In 1912, the company moved to center city Philadelphia and remained in center city until 1979 when it moved to a Philadelphia suburb.
“What’s interesting is 111 years later, we are still shrinking fabrics for men’s clothing—only now we are doing it for the defense department’s officers’ uniforms,”explains CEO Jack Rosenstein, Jacob Levy’s, great grandson.
Of course, a lot has changed during the last century or so. Throughout the 1960s and 1970s, TSG established plants in and around Hickory, NC to be closer to the woven and nonwoven businesses it was targeting. Currently, the company operates four manufacturing sites near Hickory in addition to its Pennsylvania site, which will be closed later this year.
In terms of technology, TSG has evolved into one of the largest and most diverse fabric finishers in the US with capabilities including chemical and mechanical finishes. While its core business continues to be wovens, the company is heavily involved in a number of nonwoven markets including medical, filtration, construction, automotive, military and even the crafts market.
“We are able to offer a unique combination of finishes,” director of sales Bud Styles adds. “The myriad types of equipment and expertise allows us to help our customers use the best technology to meet their goals.”
TSG entered nonwovens about 15 years ago through the medical market when it saw a need for treatment of medical products with the unique combination of finishes it possessed, Styles says. The company quickly expanded into a number of nonwovens-related application areas.
Executives attribute a lot of the company’s success to discretion. While many of its competitors tout that they have open access to their facilities, TSG often operates under nondisclosure agreements and limits access to the manufacturing facilities due to the sensitive nature of many of its projects.
“Being a commission finisher, we are privy to a lot of our customers new products and development new samples,” Rosenstein says. “We take that very seriously and want our customers to feel free to develop products without risk of cross development.”To further aid in this secrecy, TSG refrains from patenting any of its technologies. “The concern is that once we patent something, it’s out there for everyone to see,” Rosenstein explains.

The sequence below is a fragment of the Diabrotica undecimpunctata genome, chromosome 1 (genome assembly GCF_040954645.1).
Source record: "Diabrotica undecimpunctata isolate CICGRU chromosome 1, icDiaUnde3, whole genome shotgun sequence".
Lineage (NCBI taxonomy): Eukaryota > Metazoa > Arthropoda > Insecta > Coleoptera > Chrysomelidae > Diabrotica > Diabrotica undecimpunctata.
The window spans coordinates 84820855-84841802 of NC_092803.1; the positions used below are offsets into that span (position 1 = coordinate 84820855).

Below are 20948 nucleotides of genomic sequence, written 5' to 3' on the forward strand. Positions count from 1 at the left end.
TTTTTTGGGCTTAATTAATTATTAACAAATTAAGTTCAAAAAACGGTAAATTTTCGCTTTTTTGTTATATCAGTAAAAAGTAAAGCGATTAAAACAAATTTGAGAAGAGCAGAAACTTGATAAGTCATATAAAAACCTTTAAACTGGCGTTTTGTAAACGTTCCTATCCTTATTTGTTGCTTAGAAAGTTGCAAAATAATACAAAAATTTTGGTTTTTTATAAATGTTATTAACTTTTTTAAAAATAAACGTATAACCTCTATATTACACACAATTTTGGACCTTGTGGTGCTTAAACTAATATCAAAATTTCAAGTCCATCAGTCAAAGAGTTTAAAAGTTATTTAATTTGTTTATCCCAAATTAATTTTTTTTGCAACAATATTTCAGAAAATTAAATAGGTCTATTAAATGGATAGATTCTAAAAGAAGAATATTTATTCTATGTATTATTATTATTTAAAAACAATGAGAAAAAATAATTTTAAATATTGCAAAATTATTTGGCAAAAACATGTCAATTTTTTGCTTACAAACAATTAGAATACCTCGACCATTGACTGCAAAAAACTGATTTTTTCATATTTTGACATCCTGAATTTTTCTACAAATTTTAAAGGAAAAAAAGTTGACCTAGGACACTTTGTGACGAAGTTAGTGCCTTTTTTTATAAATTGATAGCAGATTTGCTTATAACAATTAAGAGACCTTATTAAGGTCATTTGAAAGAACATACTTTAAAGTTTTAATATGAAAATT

Moving forward, TSG will focus on specialty markets and applications working with nonwoven manufacturers in helping them add value to their products. The company will do this from a streamlined operation in Hickory, NC following the closure of its Pennsylvania site later this summer. The decision to center all of its operations in North Carolina reportedly came from a need to improve its turnaround time and make its products more consistent.
Executives expect the consolidation will allow TSG to be more efficient and productive. “What we lose from one location, we will be able to gain and expand in the other locations,” says Styles, affirming that the company will continue to be on the cutting edge of innovation within the nonwovens industry.
“The consolidation will coordinate efforts within our organization and ensure that we meet our customer demands at the highest level of efficiency and flexibility to which our customers have become accustomed over the years.” adds Jeffrey Goldman, president, COO, and also great grandson of Levy. “This consolidation will also allow us to utilize our significant assets and technology over a broader customer base and serve a wider variety of industries more efficiently because our plants will be located in closer geographic proximity to one another.”
Moving forward, TSG expects much of its growth to come in nonwovens as roll goods makers discover how TSG’s technologies can enhance customers’ products. Rosenstein and Goldman conclude, “Our goal at TSG today is the same as it was in 1901, to help our customers achieve their goals using the best possible service we can offer. We are sure our great grandfather would be proud we are carrying on his ideals.”